Word of the Month

Creed and catechism

August 2010

Nearly every religious denomination has a creed. A creed has various functions. On the one hand it is an expression of the fellowship that has been created by a particular system of belief. Beyond that, it summar­ises fundamental tenets of a particular doctrine of faith – implying an obligation to live in accordance with that faith – and it lists central elements of faith.

Our Church already formulated a creed over a hundred years ago. Since then it has undergone several revisions, the last of which took place in 1992. In the recent past, some doctrinal statements have changed in our Church. I need only mention the revised understanding of Holy Baptism. I felt it necessary to commission a project group to revise the Articles of Faith. In the process it quickly became evident that it would be desirable to clarify the ten Articles of Faith and make them more precise. The existing wording was thoroughly examined and modified where required.

The basic structure of the Articles of Faith has remained unchanged, however. The first three Articles correspond to the Apostolicum, or Apostles’ Creed, which enjoys high regard among the Christian churches. The Fourth Article of Faith emphasises more strongly than before that it is Jesus Christ who rules His church. Everything must be seen to emanate from Him, including the sending of the Apostles. The Fifth Article specifies our interpretation of faith with regard to the other ministries. Articles Six to Eight deal with the sacraments. The Sixth Article of Faith thus expresses our new understanding of Holy Baptism. The Ninth Article of Faith explains our hope for the future. The Tenth Article of Faith remains unchanged.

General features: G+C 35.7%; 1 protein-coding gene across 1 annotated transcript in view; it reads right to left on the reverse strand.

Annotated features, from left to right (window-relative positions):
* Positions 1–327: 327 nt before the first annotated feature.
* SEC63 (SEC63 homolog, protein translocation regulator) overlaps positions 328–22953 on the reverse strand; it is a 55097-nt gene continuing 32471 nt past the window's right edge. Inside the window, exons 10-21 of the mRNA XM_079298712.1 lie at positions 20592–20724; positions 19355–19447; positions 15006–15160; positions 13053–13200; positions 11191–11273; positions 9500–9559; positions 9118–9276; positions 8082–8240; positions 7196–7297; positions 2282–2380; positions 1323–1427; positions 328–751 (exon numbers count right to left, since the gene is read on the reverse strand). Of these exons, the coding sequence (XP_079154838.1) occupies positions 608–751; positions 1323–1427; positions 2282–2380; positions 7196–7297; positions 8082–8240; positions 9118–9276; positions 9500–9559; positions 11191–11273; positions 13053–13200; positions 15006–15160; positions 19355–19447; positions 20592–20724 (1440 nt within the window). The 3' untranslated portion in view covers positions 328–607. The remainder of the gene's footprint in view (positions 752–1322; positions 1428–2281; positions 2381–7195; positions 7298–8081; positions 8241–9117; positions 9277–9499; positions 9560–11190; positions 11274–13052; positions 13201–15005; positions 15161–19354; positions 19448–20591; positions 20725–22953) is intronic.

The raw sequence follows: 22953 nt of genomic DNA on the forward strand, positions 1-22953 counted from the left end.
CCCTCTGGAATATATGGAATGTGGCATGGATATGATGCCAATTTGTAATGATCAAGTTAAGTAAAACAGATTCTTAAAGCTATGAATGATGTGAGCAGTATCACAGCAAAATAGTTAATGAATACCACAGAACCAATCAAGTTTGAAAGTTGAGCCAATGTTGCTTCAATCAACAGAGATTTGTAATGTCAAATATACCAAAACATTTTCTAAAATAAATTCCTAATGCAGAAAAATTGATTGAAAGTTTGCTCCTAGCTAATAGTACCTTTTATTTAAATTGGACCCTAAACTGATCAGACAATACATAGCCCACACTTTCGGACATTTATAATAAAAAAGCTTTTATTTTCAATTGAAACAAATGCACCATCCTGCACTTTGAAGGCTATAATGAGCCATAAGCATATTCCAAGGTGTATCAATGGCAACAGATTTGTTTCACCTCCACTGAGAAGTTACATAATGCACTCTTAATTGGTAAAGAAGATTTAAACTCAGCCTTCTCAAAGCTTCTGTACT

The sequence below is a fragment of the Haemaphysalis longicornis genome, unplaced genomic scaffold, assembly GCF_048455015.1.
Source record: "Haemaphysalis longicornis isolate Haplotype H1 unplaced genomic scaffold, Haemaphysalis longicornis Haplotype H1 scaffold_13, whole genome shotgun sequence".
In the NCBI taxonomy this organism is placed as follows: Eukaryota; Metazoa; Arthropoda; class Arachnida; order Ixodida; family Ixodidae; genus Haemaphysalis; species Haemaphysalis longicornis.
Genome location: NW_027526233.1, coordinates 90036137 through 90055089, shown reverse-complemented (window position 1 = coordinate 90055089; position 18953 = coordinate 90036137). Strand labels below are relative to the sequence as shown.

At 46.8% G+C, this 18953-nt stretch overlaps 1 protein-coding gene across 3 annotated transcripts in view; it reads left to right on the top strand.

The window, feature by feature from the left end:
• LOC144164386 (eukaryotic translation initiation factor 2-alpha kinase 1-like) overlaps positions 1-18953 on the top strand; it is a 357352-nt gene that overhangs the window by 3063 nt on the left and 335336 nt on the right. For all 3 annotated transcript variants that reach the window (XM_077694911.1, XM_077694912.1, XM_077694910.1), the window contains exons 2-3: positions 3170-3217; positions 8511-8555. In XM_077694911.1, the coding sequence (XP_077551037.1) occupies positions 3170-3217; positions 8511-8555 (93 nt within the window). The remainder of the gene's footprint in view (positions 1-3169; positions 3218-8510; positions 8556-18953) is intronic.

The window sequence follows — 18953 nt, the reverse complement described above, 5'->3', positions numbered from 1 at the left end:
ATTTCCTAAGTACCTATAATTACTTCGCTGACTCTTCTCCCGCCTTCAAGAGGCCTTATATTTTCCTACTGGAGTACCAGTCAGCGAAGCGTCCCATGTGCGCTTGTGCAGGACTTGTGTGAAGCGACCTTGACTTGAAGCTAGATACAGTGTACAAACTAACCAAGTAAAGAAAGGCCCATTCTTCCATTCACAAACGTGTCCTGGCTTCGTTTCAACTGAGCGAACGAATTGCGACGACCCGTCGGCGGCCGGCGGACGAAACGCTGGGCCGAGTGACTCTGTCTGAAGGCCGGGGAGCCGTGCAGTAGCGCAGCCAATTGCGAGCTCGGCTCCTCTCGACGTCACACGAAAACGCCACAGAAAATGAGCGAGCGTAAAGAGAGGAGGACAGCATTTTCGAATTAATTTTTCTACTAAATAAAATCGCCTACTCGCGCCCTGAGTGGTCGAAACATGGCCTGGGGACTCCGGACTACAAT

The Articles of Faith offer us security and certainty. They express central elements of faith in concise form. This necessarily entails that not all aspects of our doctrine can be explained in detail. In particular, the Articles of Faith do not express our position on other Christian convictions. There is one fundamental principle that I have often emphasised, however, and I will repeat it here once again: God is always sovereign in His actions. We cannot rule out the possibility that, in individual cases, God might also act outside of the order we recognise. Additional publications will provide more detailed information on our position.

In addition, the creed will be presented in detail in a book explaining the doctrinal statements of our Church. This new work, which is expected to be completed in the year 2012, is primarily intended for our members but will also serve other people and institutions as a basis for better understanding the doctrine of the New Apostolic Church.

After thorough and careful consideration, the District Apostles, the authors, and I have come to the conclusion that this book will bear the title: “Catechism of the New Apostolic Church”. The term may sound a little strange to some, but here we are talking about a work that presents our doctrine of faith in exhaustive detail. Such a book is correctly termed “catechism”. Up until now we have been using the Questions and Answers, which will eventually – probably in 2012 – be replaced by the Catechism of the New Apostolic Church.

Wilhelm Leber